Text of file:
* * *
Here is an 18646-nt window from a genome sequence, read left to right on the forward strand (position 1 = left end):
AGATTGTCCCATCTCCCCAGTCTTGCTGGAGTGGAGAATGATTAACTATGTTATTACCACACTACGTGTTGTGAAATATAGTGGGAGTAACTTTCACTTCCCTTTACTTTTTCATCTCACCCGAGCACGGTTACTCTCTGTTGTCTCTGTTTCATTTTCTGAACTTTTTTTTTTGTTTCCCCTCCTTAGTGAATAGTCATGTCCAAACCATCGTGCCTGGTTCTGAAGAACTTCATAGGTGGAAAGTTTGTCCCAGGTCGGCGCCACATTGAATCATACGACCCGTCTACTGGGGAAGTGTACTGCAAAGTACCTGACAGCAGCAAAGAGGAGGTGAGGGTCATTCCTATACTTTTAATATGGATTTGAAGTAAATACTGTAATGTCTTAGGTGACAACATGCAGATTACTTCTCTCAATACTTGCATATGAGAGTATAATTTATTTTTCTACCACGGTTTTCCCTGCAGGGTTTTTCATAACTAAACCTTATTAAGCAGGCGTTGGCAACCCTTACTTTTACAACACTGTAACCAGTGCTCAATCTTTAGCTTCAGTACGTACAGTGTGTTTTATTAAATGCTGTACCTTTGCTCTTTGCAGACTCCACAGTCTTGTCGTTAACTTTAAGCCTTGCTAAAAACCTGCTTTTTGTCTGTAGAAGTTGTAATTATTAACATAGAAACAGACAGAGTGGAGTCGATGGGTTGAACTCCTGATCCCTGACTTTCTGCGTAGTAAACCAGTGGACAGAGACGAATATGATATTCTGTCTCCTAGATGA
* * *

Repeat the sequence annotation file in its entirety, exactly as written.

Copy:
Here is an 18646-nt window from a genome sequence, read left to right on the forward strand (position 1 = left end):
AGATTGTCCCATCTCCCCAGTCTTGCTGGAGTGGAGAATGATTAACTATGTTATTACCACACTACGTGTTGTGAAATATAGTGGGAGTAACTTTCACTTCCCTTTACTTTTTCATCTCACCCGAGCACGGTTACTCTCTGTTGTCTCTGTTTCATTTTCTGAACTTTTTTTTTTGTTTCCCCTCCTTAGTGAATAGTCATGTCCAAACCATCGTGCCTGGTTCTGAAGAACTTCATAGGTGGAAAGTTTGTCCCAGGTCGGCGCCACATTGAATCATACGACCCGTCTACTGGGGAAGTGTACTGCAAAGTACCTGACAGCAGCAAAGAGGAGGTGAGGGTCATTCCTATACTTTTAATATGGATTTGAAGTAAATACTGTAATGTCTTAGGTGACAACATGCAGATTACTTCTCTCAATACTTGCATATGAGAGTATAATTTATTTTTCTACCACGGTTTTCCCTGCAGGGTTTTTCATAACTAAACCTTATTAAGCAGGCGTTGGCAACCCTTACTTTTACAACACTGTAACCAGTGCTCAATCTTTAGCTTCAGTACGTACAGTGTGTTTTATTAAATGCTGTACCTTTGCTCTTTGCAGACTCCACAGTCTTGTCGTTAACTTTAAGCCTTGCTAAAAACCTGCTTTTTGTCTGTAGAAGTTGTAATTATTAACATAGAAACAGACAGAGTGGAGTCGATGGGTTGAACTCCTGATCCCTGACTTTCTGCGTAGTAAACCAGTGGACAGAGACGAATATGATATTCTGTCTCCTAGATGA